LatinaLista — In borrowing a line used by Dem. Massachusetts Rep. Barney Frank at a recent town hall meeting on health-care reform, “What planet do those Latinos live on who believe there is no health-care crisis?”
Rep. Barney Frank confronts the challengers of health-care reform at a town hall meeting.
(Source: AP Photo/Elise Amendola)
Amid all the screaming and shouting from both sides over this issue, the voice of Latinos has been strangely silent. Of course, the argument can always be made that the kind of in-your-face rants and upfront challenges of elected officials are just not the Latino style of battling issues, but by not doing anything there is a silent message being sent that Latinos condone the current healthcare system.
Again, I ask: What planet do you/they live on?
It’s bad enough that 34 percent of our compadres and comadres don’t have health insurance but for those Latinos who do have health insurance, there is a false sense of security that life is covered.
In fact, that is far from the case.
Just being Latina/o can predetermine a number of outcomes in our lives:
Die from diabetes
Our children battle obesity
Be infected with tuberculosis
Have a higher rate of contracting cervical cancer
Likelier to die from breast cancer
Likelier to develop and die from heart disease
Likelier to have high cholesterol
Develop hypertension, liver disorders or lupus
And these diseases don’t even include what happens to those Latinos who live high-risk lifestyles.
At one time, the country’s pharmaceutical research companies were developing 581 medicines to treat diseases that disproportionately affect Hispanic Americans, according to a 2006 report by the Pharmaceutical Research and Manufacturers of America (PhRMA).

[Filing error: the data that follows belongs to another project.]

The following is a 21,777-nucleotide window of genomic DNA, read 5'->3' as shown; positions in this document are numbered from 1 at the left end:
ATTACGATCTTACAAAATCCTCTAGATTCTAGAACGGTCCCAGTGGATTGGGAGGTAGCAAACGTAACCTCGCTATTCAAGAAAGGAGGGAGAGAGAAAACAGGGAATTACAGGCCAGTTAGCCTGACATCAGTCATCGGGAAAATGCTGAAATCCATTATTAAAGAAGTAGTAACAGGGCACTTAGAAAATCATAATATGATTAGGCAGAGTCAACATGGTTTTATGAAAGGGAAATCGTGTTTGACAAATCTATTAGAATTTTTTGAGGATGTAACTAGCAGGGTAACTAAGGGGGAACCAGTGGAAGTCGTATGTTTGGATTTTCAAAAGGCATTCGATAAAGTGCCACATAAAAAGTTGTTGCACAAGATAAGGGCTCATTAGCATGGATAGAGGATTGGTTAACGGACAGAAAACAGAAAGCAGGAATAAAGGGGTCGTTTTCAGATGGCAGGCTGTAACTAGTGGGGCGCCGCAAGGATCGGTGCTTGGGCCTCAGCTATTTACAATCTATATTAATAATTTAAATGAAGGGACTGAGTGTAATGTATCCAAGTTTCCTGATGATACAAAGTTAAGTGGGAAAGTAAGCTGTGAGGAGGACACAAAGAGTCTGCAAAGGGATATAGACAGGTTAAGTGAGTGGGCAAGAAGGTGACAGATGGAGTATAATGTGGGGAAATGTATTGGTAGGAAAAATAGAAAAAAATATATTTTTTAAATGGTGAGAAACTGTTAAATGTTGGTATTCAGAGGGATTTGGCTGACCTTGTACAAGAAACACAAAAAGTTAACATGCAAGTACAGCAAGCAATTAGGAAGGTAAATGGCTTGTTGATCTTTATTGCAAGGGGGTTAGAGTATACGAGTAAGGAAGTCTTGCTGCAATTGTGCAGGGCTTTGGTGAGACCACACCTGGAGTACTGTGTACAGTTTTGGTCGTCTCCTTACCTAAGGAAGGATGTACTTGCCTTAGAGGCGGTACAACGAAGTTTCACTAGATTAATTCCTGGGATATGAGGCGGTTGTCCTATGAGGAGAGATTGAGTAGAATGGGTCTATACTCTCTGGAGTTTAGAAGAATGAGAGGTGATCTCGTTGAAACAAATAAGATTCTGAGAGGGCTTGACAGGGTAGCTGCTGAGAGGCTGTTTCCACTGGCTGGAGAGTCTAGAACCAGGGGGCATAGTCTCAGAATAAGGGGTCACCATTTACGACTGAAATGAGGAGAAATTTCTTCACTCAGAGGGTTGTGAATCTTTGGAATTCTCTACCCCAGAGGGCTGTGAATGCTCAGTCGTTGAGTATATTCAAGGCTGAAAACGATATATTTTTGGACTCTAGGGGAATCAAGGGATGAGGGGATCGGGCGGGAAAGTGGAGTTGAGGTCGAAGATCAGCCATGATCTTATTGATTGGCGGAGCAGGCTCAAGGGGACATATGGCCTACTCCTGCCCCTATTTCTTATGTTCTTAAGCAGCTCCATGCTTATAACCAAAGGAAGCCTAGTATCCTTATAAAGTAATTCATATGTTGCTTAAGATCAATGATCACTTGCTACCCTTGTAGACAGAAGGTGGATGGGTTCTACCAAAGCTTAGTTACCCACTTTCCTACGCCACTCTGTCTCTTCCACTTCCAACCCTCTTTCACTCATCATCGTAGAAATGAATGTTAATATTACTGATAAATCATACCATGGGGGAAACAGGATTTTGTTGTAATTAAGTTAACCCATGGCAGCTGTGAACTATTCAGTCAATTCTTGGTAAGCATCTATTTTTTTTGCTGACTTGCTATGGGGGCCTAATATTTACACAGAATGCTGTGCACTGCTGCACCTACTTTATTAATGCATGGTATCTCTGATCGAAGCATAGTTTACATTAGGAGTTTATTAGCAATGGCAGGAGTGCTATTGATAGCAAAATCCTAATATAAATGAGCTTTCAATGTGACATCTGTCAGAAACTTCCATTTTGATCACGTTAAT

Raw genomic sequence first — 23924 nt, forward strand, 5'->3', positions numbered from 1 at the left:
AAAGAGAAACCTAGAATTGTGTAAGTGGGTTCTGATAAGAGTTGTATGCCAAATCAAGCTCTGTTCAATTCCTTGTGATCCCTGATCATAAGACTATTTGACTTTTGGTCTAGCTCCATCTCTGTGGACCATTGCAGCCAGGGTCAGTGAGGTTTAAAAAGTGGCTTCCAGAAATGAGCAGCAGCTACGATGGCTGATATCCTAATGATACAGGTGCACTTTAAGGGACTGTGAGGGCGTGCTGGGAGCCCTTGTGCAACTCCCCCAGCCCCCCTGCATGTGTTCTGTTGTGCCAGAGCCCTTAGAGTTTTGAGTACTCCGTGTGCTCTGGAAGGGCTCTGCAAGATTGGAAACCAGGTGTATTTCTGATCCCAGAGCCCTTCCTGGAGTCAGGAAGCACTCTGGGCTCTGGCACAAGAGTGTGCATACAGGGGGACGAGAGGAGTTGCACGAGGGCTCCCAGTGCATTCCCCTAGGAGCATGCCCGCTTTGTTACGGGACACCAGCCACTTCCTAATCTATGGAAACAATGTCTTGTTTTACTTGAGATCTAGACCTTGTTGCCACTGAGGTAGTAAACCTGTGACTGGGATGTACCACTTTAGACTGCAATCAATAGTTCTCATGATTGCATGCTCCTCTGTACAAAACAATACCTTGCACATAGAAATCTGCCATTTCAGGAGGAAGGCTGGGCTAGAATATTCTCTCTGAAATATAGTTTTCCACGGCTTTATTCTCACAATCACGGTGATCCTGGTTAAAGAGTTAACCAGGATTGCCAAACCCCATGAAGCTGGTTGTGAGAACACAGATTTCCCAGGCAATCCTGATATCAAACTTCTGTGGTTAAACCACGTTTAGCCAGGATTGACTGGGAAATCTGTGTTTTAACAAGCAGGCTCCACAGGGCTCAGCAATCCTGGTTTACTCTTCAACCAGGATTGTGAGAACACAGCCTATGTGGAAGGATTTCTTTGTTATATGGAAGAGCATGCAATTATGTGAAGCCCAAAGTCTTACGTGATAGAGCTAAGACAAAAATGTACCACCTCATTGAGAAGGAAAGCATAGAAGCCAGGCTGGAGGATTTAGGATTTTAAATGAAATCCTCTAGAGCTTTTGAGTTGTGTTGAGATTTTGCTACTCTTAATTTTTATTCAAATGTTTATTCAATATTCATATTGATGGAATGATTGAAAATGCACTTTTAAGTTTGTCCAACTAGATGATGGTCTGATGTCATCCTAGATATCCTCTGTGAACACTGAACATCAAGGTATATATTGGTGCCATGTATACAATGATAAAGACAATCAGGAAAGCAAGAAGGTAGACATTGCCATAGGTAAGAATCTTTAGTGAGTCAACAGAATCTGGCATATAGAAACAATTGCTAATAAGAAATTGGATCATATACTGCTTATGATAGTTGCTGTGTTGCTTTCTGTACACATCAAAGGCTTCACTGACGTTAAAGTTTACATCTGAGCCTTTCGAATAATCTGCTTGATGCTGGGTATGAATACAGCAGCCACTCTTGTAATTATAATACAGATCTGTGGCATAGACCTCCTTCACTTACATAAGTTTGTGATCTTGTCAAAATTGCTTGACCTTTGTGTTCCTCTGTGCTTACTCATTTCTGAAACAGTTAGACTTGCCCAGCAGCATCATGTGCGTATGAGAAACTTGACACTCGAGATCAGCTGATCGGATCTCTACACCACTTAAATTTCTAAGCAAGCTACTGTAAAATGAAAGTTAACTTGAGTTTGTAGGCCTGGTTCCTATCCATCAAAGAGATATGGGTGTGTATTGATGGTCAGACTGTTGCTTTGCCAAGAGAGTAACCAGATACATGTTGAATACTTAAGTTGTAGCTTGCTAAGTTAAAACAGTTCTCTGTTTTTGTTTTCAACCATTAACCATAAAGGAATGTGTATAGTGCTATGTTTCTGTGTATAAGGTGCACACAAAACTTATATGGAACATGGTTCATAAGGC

Right now, under the current health-care system, develop any one of the diseases most likely to afflict Latinos and either your premiums skyrocket or, worse, your insurance company is no longer interested in providing coverage.
They might actually have to pay for treatment, medicine or hospitalization. That goes against the grain of any company guarding its profit margin.
Insurance companies restrict or deny coverage by rescinding health insurance policies on the grounds that customers had undisclosed pre-existing conditions. On June 16, a House Energy and Commerce subcommittee held a hearing exploring this practice, with the goal of examining “the practice of ‘post-claims underwriting,’ which occurs when insurance companies cancel individual health insurance policies after providers submit claims for medical services rendered.” The committee also released a memorandum finding that three major American insurance companies rescinded 19,776 policies for over $300 million in savings over five years and that even that number “significantly undercounts the total number of rescissions” by the companies.
Yet, with health-care reform, the notion that insurance companies can’t drop a person or force them to pay beyond their means just because they develop a costly condition should be something that all Latinos should endorse.
Having a health-care policy that ensures that all people, regardless of income or current health status, are entitled to have their health valued equally is a policy that should be cheered.
The current arguments against health-care reform are disingenuous because they attempt to slant the debate in a light that no one in their right mind would want. But for a demographic who face a certainty of developing illnesses that have a high-cost medicinal maintenance in the golden years, when income is extremely limited, Latinos owe it to themselves to refuse to be the easy pawns of a majority who don’t worry about health-care costs and evaluate the current proposal to decide which sounds better — a health-care system that ensures coverage no-matter-what or the continuation of a system that favors big business and those with money.